Enlargement of the lymph nodes of the roots of the lungs and mediastinum
Among the general symptoms of a fairly wide range of diseases, there is an increase in lymph nodes in the lungs - pulmonary, basal bronchopulmonary, peribronchial or paratracheal. Since lymph nodes are an integral part of the body's immune system, their increase, revealed by radiography, CT or MRI of the lung, is one of the clinical signs of pathologies of infectious or oncological origin.
Lymph node enlargement may be called lymphadenopathy, hyperplasia and even enlarged lymph node syndrome (in AIDS patients), but in any case the pathology has the same R59 code in accordance with ICD-10, and the subclass R includes symptoms and abnormalities, which are detected in patients during a medical examination.
To date, there is no precise statistics of the increase in lymph nodes in the lungs, as well as of lymphadenopathy of other localization. But the infection-related increase in palpable knots (BTE, submaxillary, cervical, etc.) in childhood, according to experts from the British Paediatric Association, range from 38-45%, and this is one of the most common clinical problems of pediatrics.
According to the American Society of Clinical Oncology, the degree of malignant lymph node enlargement correlates with age, increasing from 17.5-20% in 18-35 year olds to 60% among older patients. And in children this is most often the result of leukemia, and in adolescents - Hodgkin's lymphoma.
The proportion of benign reactive lymphadenopathy accounts for an average of 30% of cases, and an increase in lymph nodes with non-tumor diseases is 26%.
Causes of the enlargement of lymph nodes in the lungs
The increase of localized in the lungs (intrapulmonary) nodes occurs in response to the main pathological process of the disease - due to their T and B lymphocytes, macrophages, dendrites, lymphatic follicles and other protective factors of lymphoid tissue.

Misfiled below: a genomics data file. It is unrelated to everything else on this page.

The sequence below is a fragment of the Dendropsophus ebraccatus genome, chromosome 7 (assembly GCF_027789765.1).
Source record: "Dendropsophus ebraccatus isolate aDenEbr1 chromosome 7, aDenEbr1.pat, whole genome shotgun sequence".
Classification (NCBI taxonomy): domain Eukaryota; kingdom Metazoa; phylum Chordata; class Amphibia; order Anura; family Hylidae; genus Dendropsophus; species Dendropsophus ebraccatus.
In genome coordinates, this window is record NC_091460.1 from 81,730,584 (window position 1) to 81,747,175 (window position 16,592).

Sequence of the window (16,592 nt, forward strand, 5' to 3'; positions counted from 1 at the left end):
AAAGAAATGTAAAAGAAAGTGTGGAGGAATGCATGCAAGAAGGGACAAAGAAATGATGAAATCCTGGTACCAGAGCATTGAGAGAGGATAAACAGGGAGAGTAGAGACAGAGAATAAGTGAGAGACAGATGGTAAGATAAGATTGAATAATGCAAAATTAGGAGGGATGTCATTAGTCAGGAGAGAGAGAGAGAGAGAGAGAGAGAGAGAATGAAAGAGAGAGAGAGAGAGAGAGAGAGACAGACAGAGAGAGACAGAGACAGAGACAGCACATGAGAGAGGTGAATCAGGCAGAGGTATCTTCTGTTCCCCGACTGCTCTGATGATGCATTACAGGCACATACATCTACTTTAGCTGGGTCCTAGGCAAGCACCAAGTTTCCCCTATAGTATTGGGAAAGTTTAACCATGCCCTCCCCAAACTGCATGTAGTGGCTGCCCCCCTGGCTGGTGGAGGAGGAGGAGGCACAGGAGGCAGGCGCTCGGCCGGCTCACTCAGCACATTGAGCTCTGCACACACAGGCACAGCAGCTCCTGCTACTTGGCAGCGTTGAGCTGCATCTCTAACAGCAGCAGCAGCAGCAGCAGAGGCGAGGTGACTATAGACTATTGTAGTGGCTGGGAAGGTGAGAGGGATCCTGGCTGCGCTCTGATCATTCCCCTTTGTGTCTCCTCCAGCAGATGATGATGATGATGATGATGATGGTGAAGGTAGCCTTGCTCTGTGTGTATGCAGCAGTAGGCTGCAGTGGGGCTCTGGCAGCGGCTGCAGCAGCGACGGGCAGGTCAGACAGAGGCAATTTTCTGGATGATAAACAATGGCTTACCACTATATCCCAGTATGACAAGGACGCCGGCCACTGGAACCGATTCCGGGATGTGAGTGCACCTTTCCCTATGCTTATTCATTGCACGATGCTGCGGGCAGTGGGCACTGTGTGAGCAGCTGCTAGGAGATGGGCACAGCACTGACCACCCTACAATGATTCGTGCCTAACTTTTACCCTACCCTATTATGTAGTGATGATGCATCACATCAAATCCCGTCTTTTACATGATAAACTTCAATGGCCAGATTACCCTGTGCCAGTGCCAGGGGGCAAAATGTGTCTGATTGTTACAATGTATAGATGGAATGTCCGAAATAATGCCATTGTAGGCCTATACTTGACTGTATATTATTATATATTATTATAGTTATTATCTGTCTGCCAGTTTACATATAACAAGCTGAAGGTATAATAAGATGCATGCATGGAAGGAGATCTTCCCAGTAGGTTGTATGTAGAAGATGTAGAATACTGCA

Among the main diseases associated with the causes of enlarged lymph nodes in the lungs include:
- pneumonia caused by staphylococci and beta-hemolytic streptococcus, as well as pneumococcal pneumonia;
- pulmonary tuberculosis (caused by Mycobacterium tuberculosis);
- tuberculosis of lymph nodes (with pulmonary and extrapulmonary forms of tuberculosis);
- sarcoidosis of the lungs;
- fibrosis of the lungs with systemic lupus erythematosus or amyloidosis;
- acute or chronic forms of bronchopulmonary mycoses caused by aerogenic infection of the respiratory organs with Histoplasma capsulatum fungi (histoplasmosis), mold fungus Aspergillus fumigatus (aspergillosis), yeast-like fungus Blastomyces dermatitidis (pulmonary blastomycosis);
- exogenous allergic alveolitis (allergic pneumonitis);
- chronic pulmonary occupational diseases - silicosis and pneumoconiosis;
- lymph node cancer - lymphogranulomatosis (Hodgkin's lymphoma), non-Hodgkin's lymphoma (lymphosarcoma);
- lung cancer (adenocarcinoma, karziosarcoma, paraganglioma, etc.);
- acute lymphoblastic leukemia (a form of leukemia associated with malignant damage to the hematopoietic cells of the bone marrow);
- metastasis in the pulmonary lymph nodes in malignant tumors of the esophagus, mediastinum, thyroid or mammary gland. See also - Metastases in lymph nodes